Traveling Via Art

By Karen Parr-Moody

 

The season of travel is upon us, but one can also experience faraway lands through fabulous art at GasLamp. Time travel can be accomplished, as well. Gazing at GasLamp’s art can allow one to visit a French horse race during the Belle Epoque, see a 1950s vista of Grand Lake, Colorado and witness a caravan of donkeys ferrying natives through Egypt, circa 1880.

 

French caricaturist Georges Goursat (1863 – 1934), also known as SEM, created this charming pochoir print from 1904 (framed, 14 x 20 inches; $385; GasLamp Too Booth T-360). It depicts a horse racing scene in Paris.

 

A keen observer of French society, Goursat enjoyed the horse races as an excellent perch for witnessing the French “Beau Monde” or “Beautiful World,” which was what “society” was called during the Belle Epoque of the turn of the century. In addition to revealing the upper crust of Paris, his caricatures also depicted high society in Monte Carlo, Deauville and the Cote d’Azur. His unique drawing style, with its loose line work, brought him success and fame.

 

Goursat’s caricature portraits typically featured well-known figures of the Belle Epoque. The man in this print has been identified as Paul Ernest Boniface de Castellane, the marquis de Castellane, who was a French nobleman and a leading Belle Epoque tastemaker.

 

This oil painting from 1954, a view of Grand Lake, Colorado, was captured by Elsie Cave Patty (1892-1981), who once gifted a similar painting to President Dwight Eisenhower ($185; GasLamp Too Booth T-101). By the 1960s, Patty was a pipe-smoking "Grandma Moses" of the Rockies, according to newspaper reports of the era. She was a grandmother of 15 children, as well as a great-grandmother of two, and she smoked a pipe to "avoid chewing candy and getting fat." What a character.

 

When Eisenhower visited a ranch near Grand Lake in 1955, the mayor presented him with a two-by-three-foot canvas, a landscape painting by Patty that featured Grand Lake. This painting at GasLamp was painted one year prior to that event, but it also depicts the Grand Lake landscape. What a fun bit of historic trivia to go along with this piece.

 

This oil painting by American painter David Bareford (1947-), entitled “Between Races – Henley,” depicts the Henley Royal Regatta ($6,200; GasLamp Too Booth T-360). Rowing fans from across the globe arrive annually at Henley Royal Regatta, a five-day rowing regatta on the River Thames by Henley-on-Thames in Oxfordshire, England. Established in 1839, it’s the greatest rowing show in the world, as well as one of the highest of society events.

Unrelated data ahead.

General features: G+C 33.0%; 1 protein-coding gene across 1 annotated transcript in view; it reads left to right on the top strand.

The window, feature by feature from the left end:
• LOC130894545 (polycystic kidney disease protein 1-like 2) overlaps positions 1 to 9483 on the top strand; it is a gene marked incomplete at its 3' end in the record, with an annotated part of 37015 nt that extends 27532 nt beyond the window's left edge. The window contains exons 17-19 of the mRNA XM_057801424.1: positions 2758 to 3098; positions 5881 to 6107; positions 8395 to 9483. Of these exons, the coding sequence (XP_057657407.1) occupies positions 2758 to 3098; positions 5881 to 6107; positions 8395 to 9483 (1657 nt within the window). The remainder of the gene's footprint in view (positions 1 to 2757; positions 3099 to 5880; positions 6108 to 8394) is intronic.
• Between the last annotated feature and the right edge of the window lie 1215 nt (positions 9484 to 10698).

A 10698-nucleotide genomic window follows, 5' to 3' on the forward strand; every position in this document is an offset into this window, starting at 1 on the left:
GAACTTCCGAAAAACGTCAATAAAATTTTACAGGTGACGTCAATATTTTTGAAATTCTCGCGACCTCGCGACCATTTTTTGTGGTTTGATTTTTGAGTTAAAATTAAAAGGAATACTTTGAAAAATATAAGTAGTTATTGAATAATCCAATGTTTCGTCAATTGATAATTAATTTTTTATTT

This painting depicts the glamour of the event, as guests roam around the grandstands on the riverbank. One can almost smell the damp grass in the sunshine and hear the champagne bottles popping open. Yes, this most quintessential of English events teleports one to the days of old. Men wear blazers and straw boaters, women wear tea dresses and dainty fascinators and everyone sips champagne and Pimms cups. Bareford proves his strength in oil paints through this piece with his distinctive use of rich color and his ability to capture the moment.  

 

During the 1800s, travel by train and steamship improved, giving Europeans greater access to the Middle East and North Africa. They were inspired to seek the pyramids of Cairo, the holy sites of Palestine and the ancient wonders of Constantinople.

 

Reacting to this surge of travelers, a group of photographers became renowned for creating art souvenirs through albumen print photographs of these far-off locales. Among these photographers were J. Pascal Sébah, Émile Béchard, B.F.K. Rives, Boxfils and Langahi.

 

The French photographer Langahi took this photo of a caravan of natives riding donkeys through Egypt, circa 1880 (9 x 11 photo, framed; $125; GasLamp Too Booth T-134). He was active throughout Africa during the late 1800s, shooting photos of Monument de Lesseps in Port Said, Egypt, fruit and water sellers in Cairo, the memorial of Ramses III in Thebes and Beja warriors in the Sudan.

 

Owning art that depicts parts unknown to is a way of satisfying one’s wonderlust. And musing upon faraway places is a lovely pastime that doesn’t require packing or a passport, as the artworks of GasLamp prove.  

 

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